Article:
3 Wineries of Southern France



The Château de Flaugergues

Built at the end of the XVII century, Flaugergues is one of the so-called ‘Follies’, built in the countryside around Montpellier. ‘Houses in the Foliage’, they were the result of a new order of aristocracy, whose wealth came from their service to the King. Planted in the heart of rural domains, they are surrounded by magnificent gardens. They would also become the summer residences of the rich and famous of Montpellier during the XVIII century. The Château de Flaugergues is situated in one of the twelve terroirs found in the Côteaux du Languedoc. The Romans cultivated vines and olives here over 2000 years ago.

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The monks of Grand Mont maintained this tradition, and after them the ancestors of the current owners have continued to do so from 1696 until the present day. This exceptional terroir is made up of rounded pebbles calles ‘les Grés’ (from deposits in the Rhone delta) and thrives in the area’s Mediterranean climate with its strong maritime influence.  The 30 Ha (75 acre) vineyard is dominated by early-ripening grapes; it is the harmonious combination of different vines which allows for the creation of such a rich range of fine aromatic wines.

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The Château Jonquières

One could consider the Château de Jonquières as being a Languedoc historical estate. The building is around 1000 years old and is listed as a national historic monument. Originally a medieval castle, the domain is now beautifully renovated to host visitors indulging in wine tourism. Archives dating from the 13th century show the land being designated for vineyards. The owners have kept the property in their family, always passed down since the its 12th century origins.

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The wines received a national and international recognition during the 19th century with a silver medal obtained at the Universal Exposition of 1889 and the quoting on Quetton St Georges’s (Canadien wine importer at Toronto) price list dating from 1870.  Today, at the Terrasses du Larzac, the vineyards of the estate, 30,000 bottles are produced each year.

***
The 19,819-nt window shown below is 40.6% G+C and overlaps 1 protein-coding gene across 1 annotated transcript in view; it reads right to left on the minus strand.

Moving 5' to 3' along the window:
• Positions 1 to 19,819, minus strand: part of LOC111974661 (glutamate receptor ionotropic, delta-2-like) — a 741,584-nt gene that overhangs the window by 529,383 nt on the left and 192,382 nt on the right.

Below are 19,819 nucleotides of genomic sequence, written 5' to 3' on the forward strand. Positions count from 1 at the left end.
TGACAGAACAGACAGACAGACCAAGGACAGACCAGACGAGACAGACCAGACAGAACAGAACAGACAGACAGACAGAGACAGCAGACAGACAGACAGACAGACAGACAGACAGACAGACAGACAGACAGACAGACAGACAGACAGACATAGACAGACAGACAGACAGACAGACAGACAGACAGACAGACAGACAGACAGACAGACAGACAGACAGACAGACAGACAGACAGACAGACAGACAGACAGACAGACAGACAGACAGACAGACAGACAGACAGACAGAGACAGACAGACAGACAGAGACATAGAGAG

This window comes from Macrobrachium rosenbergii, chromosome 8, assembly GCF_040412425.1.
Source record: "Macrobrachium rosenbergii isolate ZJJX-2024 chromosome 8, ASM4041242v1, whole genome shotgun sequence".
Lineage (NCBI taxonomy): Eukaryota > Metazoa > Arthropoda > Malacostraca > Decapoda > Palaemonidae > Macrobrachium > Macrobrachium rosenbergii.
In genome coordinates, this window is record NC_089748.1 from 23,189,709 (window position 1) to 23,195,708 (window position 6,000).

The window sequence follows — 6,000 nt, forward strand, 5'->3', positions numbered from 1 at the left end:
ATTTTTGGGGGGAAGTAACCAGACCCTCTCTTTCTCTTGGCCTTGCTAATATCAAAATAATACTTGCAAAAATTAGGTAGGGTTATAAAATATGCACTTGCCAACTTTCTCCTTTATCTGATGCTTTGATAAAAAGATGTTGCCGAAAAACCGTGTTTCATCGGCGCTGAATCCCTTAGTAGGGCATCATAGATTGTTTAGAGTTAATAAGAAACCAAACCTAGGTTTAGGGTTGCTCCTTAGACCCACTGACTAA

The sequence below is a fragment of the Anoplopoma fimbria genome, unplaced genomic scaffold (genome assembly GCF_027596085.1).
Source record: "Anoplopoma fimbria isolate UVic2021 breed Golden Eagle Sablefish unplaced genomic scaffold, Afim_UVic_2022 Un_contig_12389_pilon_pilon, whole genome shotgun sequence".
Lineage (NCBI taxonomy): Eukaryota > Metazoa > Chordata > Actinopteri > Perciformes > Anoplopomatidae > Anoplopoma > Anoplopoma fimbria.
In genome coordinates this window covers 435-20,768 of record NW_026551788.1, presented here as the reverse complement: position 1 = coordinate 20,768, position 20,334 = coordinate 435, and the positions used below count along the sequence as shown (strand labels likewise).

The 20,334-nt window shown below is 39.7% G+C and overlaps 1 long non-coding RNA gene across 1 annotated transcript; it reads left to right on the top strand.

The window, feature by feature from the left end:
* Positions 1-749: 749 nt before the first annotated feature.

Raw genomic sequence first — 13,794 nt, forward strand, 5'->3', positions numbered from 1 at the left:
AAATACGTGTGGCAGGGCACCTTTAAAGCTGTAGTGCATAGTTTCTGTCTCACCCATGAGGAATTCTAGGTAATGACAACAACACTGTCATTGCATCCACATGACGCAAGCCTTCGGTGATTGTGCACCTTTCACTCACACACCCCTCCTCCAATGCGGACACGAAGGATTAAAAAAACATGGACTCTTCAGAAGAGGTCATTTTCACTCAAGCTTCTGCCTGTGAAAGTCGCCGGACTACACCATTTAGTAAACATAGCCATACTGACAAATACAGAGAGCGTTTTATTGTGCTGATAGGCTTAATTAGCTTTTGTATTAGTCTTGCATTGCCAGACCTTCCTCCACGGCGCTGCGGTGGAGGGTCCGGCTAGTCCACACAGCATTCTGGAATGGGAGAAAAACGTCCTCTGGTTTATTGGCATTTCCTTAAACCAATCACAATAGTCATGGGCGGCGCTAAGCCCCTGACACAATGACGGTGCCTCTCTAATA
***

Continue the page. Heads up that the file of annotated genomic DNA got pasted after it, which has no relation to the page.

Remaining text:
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The Valmagne Abbey

The Valmagne Abbey was built in 1139. A historical village long occupied by monks in a truly serene location with marvelous architecture surrounded by acres of vineyard. In 1820 vats made from Russian oak were installed in the church, hence the name “Cathedral of Vines”. The Cistercian monks planted vineyards here during the 12th century, as in many of their abbeys (the majority of the great Burgundy vineyards were of Cistercian origin) and since then the land has been planted with vines.

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During the 19th century they exported to Mexico, and the produce was later sold during the twenties and thirties from a shop in Paris – Rue Mouffetard. Today, the wines are exported worldwide and distributed through France. The vines are cultivated by machinery and special attention is given to natural fertilisation. In 1985, 30 hectares out of a total vineyard of 75 hectares were classified “Appellation Contrôlée” and more may have the Appellation in the future. Situated on the gentle hills of our domain there are two distinct types of soil : the southern clay and chalk slopes produce most of the classified wines and some “Vins de Pays”, while to the north, separated by a natural rocky barrier are 12 hectares of red soil from which comes our reknowed “Cuvée de Turenne”.

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